By Robert Frank
Beaconsfield councillor Rhonda Massad says that the city’s municipal politics have deteriorated to the point that council meetings have become screaming matches.
Each month, city council faces the ire of citizens frustrated over issues such as tainted water, highway noise, green space development and zoning. Massad believes that most of the turmoil is needless.
“It’s a lack of cohesiveness,” the District 6 representative told The Suburban during an interview at her home. She attributed the problem to a lack of transparency on the part of Mayor David Pollock.
“We get a bad rap in the community because there is no relationship with the mayor,” Massad said.
“He just doesn’t answer the questions that citizens pose,” she observed, adding that the lack of transparency extends to elected councilors when they meet privately in caucus. “Clearly it’s not there for us either.”
“Often council has done good work but he doesn’t answer accordingly,” Massad explained. “A lot of the questions, if they were answered, would put so many peaple’s minds at ease.”
She said that councillors have repeatedly been blindsided on important issues that they first learned about when they were raised by citizens during council meetings. As a result, she told The Suburban, she has decided to run for mayor during the next round of municipal elections in November 2013.
“I don’t believe that anyone, including the mayor, set out to do a bad thing. Everyone came to the table with good intentions,” Massad acknowledged. However, she added, “I don’t believe that everyone is made for the job.”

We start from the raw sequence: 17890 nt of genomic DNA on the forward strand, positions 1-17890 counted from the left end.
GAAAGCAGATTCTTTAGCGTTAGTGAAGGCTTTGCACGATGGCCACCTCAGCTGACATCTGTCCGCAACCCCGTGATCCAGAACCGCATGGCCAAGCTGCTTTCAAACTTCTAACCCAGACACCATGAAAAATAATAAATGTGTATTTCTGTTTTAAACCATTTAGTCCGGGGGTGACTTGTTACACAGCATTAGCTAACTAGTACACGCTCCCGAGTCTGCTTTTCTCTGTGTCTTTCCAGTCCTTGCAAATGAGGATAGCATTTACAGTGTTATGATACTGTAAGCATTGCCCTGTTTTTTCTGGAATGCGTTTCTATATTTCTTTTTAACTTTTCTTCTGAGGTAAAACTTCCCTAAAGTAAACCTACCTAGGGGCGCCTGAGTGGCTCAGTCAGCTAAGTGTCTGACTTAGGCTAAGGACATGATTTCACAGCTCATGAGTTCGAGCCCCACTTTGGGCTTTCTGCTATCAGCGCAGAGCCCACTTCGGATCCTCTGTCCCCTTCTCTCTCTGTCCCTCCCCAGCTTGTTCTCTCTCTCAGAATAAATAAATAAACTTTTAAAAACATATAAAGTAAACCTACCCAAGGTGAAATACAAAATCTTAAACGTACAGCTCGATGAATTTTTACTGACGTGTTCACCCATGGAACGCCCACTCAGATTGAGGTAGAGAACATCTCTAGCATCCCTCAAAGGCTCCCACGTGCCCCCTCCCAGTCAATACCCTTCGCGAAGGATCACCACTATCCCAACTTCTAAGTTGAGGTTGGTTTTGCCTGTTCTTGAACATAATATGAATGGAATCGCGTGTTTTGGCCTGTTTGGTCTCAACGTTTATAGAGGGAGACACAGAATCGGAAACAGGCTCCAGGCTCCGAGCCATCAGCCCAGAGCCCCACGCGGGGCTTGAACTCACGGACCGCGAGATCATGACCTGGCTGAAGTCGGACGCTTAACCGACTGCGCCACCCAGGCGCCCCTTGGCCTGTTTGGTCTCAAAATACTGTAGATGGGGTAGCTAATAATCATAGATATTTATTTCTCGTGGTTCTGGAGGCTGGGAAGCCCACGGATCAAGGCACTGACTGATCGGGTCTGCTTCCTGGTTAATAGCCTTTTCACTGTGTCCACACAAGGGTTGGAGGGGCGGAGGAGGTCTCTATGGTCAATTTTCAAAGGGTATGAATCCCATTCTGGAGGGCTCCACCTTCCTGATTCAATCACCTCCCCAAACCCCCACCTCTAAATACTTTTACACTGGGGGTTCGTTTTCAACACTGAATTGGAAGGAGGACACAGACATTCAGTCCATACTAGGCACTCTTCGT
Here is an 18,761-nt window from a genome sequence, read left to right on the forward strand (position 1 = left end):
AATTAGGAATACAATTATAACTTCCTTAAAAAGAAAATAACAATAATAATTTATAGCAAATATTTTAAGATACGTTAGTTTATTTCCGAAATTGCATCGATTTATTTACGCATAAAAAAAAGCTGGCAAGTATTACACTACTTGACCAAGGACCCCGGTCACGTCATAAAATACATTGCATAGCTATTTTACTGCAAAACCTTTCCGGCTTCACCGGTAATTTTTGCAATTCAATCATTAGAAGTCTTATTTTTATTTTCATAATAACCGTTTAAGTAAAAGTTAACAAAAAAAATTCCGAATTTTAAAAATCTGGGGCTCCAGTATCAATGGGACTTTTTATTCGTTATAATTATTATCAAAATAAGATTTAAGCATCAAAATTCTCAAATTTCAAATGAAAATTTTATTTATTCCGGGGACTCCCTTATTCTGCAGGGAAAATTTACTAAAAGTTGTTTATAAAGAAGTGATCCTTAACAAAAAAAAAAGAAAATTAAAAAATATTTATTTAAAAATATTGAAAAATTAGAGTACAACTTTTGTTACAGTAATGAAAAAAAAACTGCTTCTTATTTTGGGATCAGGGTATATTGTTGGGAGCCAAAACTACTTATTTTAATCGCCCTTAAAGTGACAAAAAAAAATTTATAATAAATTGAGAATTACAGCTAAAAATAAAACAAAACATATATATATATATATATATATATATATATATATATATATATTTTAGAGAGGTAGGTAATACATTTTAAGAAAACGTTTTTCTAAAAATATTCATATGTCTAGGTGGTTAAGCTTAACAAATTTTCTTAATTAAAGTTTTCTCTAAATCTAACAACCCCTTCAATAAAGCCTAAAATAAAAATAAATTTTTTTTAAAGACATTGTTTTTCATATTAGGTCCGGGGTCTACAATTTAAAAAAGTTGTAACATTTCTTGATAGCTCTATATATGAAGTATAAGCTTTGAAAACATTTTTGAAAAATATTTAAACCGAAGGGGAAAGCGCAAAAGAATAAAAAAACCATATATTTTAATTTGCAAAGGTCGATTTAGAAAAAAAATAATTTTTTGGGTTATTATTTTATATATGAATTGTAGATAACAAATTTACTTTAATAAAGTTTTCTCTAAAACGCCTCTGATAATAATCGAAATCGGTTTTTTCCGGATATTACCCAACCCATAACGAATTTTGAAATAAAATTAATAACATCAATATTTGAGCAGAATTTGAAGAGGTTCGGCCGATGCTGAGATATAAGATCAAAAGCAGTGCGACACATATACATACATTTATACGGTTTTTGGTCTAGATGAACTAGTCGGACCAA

Mayors should foster unity
Massad said that, if elected, she aims to attain the level of municipal solidarity that Mayor Bill McMurchie has achieved on Pointe Claire council, which last year agreed upon a plan for 21st century development.
“They’re enviable,” she observed. “That’s a united town.”
In contrast, she said, “Beaconsfield council is desperately trying to develop a vision.”
Massad—who together with her husband has run a manufacturing firm for the past 20 years, and is also a local real estate agent—announced her decision to run for mayor after her exchange of letters last week with local MNA Geoffrey Kelley “went viral” on the Internet.
Her missive vented the town’s longstanding frustration with the “glacial pace” of progress over noise complaints from Beaconsfielders who live near Highway 20.
“Politicians need to alter the way that they think,” she concluded. “A mayor needs to bring the city together.”